What are the genes that control metastasis?

Identification of specific metastasis genes is difficult because of the need for several complementary functions that might be fulfilled by different genes in different contexts. However, several laboratories have identified more than 20 metastasis suppressors (table 2) that inhibit metastases without blocking tumour formation.133-137 The existence of such suppressors argues against metastatic potential being completely hardwired into cancer cells. Interestingly, metastasis suppressors seem to be involved in several pivotal positions that would amplify key molecular signals. Many are effective in tumour cells of multiple tissue origins, suggesting common pathways for metastasis regulation and control.

Table 2
Examples of metastasis suppressor genes and their functions133,136,138,139

Recently, the metastasis suppressor gene CD82/KAI1 has been shown to interact with a protein (DARC; Duffy antigen receptor for chemokines, also known as gp-Ly) on endothelial cells and induce senescence of tumour cells, indicating a role in preventing ectopic dissemination and growth.140 Many metastasis suppressors block growth of cells at secondary sites.136,138,139 For example, when metastasis competent C8161 human melanoma cells or their metastasis-suppressed counterparts that express neo6/C8161 or KISS1 were injected intravenously into immunocompromised mice, the parental and metastasis-suppressed cells distributed equally well throughout the body.141 The number of microscopic foci in various organs initially diminished equally; however, only the metastatic C8161 cells were subsequently able to proliferate in the lung environment to form progressive, lethal tumours. By contrast, cells expressing neo6/C8161 and C8161-KISS1 persisted for several months either as single cells or clusters of fewer than ten cells. These dormant cells could be isolated from the lungs, established in tissue culture, and were tumourigenic when transplanted at the normal position (intradermal site). From this location, they were also able to seed to the lungs but failed to develop into overt metastases. In short, cells expressing the metastasis suppressor gene were capable of completing every step of the metastatic cascade except proliferation at the secondary site.139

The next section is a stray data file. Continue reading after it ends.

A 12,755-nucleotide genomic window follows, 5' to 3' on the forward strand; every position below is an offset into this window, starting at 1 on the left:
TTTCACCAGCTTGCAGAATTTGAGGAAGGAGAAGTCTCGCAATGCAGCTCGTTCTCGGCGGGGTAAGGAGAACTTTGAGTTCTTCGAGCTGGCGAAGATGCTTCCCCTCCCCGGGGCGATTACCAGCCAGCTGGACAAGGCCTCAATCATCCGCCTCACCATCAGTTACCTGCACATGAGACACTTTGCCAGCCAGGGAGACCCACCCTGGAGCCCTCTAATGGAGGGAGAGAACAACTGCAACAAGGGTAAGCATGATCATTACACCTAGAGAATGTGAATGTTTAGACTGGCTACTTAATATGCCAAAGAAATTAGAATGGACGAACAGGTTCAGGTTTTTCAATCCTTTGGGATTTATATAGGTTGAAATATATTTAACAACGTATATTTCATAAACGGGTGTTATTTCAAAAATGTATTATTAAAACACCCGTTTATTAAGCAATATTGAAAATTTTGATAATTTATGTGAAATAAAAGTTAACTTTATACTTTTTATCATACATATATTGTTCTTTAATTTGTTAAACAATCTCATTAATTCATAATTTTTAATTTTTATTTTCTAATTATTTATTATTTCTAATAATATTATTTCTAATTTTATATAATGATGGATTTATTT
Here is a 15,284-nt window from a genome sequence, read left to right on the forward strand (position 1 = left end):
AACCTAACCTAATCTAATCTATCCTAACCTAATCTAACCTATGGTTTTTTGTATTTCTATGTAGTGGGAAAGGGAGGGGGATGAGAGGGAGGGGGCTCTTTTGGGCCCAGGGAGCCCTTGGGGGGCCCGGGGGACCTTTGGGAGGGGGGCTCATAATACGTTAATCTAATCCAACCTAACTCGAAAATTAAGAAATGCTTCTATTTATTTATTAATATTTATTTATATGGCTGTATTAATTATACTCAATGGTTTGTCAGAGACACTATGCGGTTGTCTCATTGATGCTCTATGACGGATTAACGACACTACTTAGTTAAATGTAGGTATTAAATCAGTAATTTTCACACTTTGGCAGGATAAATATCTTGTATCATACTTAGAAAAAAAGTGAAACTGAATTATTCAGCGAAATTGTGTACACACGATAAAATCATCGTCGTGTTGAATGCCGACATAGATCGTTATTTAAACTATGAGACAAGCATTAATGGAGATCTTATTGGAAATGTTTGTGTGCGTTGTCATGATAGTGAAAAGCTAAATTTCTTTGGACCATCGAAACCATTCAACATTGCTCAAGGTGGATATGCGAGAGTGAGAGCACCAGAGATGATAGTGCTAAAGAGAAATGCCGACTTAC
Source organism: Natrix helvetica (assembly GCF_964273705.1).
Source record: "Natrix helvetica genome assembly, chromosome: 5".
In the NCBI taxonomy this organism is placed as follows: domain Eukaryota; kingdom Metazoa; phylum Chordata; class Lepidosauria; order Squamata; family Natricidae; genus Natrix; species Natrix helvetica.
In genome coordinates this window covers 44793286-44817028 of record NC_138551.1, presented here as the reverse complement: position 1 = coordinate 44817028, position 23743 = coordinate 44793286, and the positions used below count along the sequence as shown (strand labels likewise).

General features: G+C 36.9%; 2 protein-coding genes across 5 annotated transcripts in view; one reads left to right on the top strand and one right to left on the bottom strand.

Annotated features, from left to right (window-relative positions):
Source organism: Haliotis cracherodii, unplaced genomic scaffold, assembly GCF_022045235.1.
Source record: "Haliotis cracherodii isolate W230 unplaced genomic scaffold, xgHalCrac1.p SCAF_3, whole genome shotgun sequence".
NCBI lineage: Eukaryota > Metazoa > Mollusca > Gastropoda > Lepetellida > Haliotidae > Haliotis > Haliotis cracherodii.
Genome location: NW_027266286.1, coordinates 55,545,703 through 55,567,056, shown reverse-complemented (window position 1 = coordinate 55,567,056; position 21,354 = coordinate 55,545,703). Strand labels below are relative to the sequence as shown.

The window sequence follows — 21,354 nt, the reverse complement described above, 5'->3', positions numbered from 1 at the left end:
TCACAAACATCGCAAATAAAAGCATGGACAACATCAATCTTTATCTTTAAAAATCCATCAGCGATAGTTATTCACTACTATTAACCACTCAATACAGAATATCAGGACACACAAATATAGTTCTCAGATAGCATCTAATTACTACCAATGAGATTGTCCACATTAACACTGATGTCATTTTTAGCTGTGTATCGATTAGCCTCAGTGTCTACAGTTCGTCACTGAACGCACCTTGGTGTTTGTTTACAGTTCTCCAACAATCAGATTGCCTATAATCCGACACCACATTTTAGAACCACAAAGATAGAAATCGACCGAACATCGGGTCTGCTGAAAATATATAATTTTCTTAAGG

These observations suggest that at least some metastasis suppressors are mediators of cellular context and might regulate metastasis to some sites, but not others. However, the molecular mechanisms underlying differential growth remain ill defined. In addition to being mediators of microenvironmental signals, expression of metastasis suppressors is also subject to extracellular cues. Early analyses show that these genes (by contrast to many tumour suppressors such as p53, adenomatous polyposis coli gene [APC], and phosphatase and tensin homolog [PTEN]) are not often mutated, but more commonly controlled by epigenetic mechanisms.139,142